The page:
For some time we have been witnessing the rise of racist nationalism and fascism in many parts of the world. In Europe and North America, significant elements of both the Brexit and Trump campaigns propagated explicitly racist ideals, albeit to varying degrees. Whether you understand Brexit and Trump as having triumphed despite or because of the racism that dominated both campaigns, the reality is that these victories have legitimised white supremacy in alarming ways. Despite the increasing rise in racist violence and rhetoric, some on the Left are reluctant to acknowledge the severity of this political development, in part because of a preference to perceive the Brexit and Trump victories as anti-establishment movements/the end of neoliberalism/expressions of the legitimate grievances of ‘the white working class’/a more honest face to an already racist and violent liberal order.
As the racist horrors of the EU referendum unfolded, from widespread fear-mongering linking EU migration to ISIS, to the brutal murder of pro-Remain MP Jo Cox by a white supremacist a week before the vote, some Leftists continued to advocate for a leave vote. In the wake of the Leave victory, many Lexiters encouraged people to unite and work together in what they see as a moment of opportunity for dramatic change. A few months later, despite Trump’s campaign having been endorsed by the Ku Klux Klan, and his victory unleashing a wave of violence by emboldened and gleeful white supremacists, some on the Left cautiously welcomed his election as a ‘shakeup’ of the status quo, a development preferable to a Clinton presidency because of its potential to force a new political mobilisation on the Left. No doubt these positions are well-meaning, driven by a concern to end the structural violence of neoliberal capitalism and a commitment to radically transforming societies through a fairer distribution of material resources. But there are dangers to prioritising political ideals and goals at whatever cost. If the rise of racist nationalism and fascism are to be countered, political purity is a luxury the Left cannot afford. This is especially so in relation to law, which is often the last chance of protection for the most vulnerable in society.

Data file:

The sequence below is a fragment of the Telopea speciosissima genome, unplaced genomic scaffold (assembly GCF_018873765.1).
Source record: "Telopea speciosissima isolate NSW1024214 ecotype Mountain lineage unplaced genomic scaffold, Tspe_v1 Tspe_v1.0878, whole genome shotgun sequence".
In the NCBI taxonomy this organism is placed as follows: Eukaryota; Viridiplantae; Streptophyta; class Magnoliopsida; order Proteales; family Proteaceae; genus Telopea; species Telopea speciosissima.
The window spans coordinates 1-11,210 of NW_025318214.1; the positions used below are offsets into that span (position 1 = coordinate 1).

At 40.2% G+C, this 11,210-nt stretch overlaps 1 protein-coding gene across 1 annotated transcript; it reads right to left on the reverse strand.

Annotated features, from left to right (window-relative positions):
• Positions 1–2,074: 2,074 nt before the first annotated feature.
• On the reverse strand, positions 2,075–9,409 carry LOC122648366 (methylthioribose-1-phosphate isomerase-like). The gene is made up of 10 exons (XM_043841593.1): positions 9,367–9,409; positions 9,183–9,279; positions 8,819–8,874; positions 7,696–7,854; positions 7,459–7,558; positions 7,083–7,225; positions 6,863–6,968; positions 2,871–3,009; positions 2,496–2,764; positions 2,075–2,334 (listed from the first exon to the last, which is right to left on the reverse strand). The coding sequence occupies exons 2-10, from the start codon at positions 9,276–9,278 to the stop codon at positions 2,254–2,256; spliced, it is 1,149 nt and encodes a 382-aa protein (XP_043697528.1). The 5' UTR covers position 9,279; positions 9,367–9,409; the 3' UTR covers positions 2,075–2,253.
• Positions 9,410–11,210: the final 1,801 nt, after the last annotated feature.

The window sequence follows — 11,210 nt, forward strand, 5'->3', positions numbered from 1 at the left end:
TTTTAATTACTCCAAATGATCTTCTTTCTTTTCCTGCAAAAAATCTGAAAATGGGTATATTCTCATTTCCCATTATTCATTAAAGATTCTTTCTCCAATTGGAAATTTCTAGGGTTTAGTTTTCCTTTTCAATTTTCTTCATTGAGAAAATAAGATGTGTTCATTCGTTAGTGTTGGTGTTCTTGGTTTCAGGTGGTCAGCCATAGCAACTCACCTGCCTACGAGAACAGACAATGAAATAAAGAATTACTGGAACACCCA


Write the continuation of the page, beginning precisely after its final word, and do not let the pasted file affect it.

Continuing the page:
In a recent commentary on the High Court judgment in the case of Miller v Secretary of State for Exiting the European Union, Paul O’Connell and Nimer Sultany, concerned to highlight the ‘popular grievance at the base of Brexit’, put forward an argument on ‘what it means to adopt a critical stance vis-à-vis constitutional developments and judgments’. The case was decided in favour of Miller, the High Court ruling that Theresa May, as head of the executive branch of government, cannot trigger Article 50 of the Lisbon Treaty, the process for exiting the EU, without the consent of Parliament. The judgment was met with unbridled rage from some corners, with the the litigant, Gina Miller bombarded with rape and death threats, and the High Court judges described as ‘enemies of the people’ on the front page of The Daily Mail. O’Connell and Sultany argue that legal scholars who have defended the judgment on the basis that it concerned a purely legal matter are failing to be sufficiently critical. For them, taking a critical stance on the Miller decision requires acknowledging that it was political and not merely a matter of legal interpretation. They insist that judicial decision-making is anti-democratic, and particularly so in this instance because, as they see it, the judgment goes against a ‘majoritarian choice’ and hinders the implementation of the Brexit vote, a result born out of a ‘participatory’ exercise in democracy. O’Connell and Sultany’s position begs the question of who is represented in the purportedly participatory democratic process of referenda? The EU referendum was explicitly exclusive of those who would be made most vulnerable to harm and insecurity by its result. In particular, EU migrants and people with insecure immigration statuses were not permitted to vote. The referendum debate was eclipsed by the topic of migration, with the Brexit campaign unrelenting in its scapegoating of migrants, calling on voters to ‘take back control of our borders‘. Since the referendum, racist hate crime is up by 16% across the country and peaked at a 58% increase in the week following the vote. Just weeks after the referendum, Arkadiusz Jóźwik was beaten to death in Essex, having reportedly been attacked for speaking Polish in the street. While referenda may give majorities a vote, they can be dangerous, undemocratic exercises entailing people voting on whether their neighbours should be deported.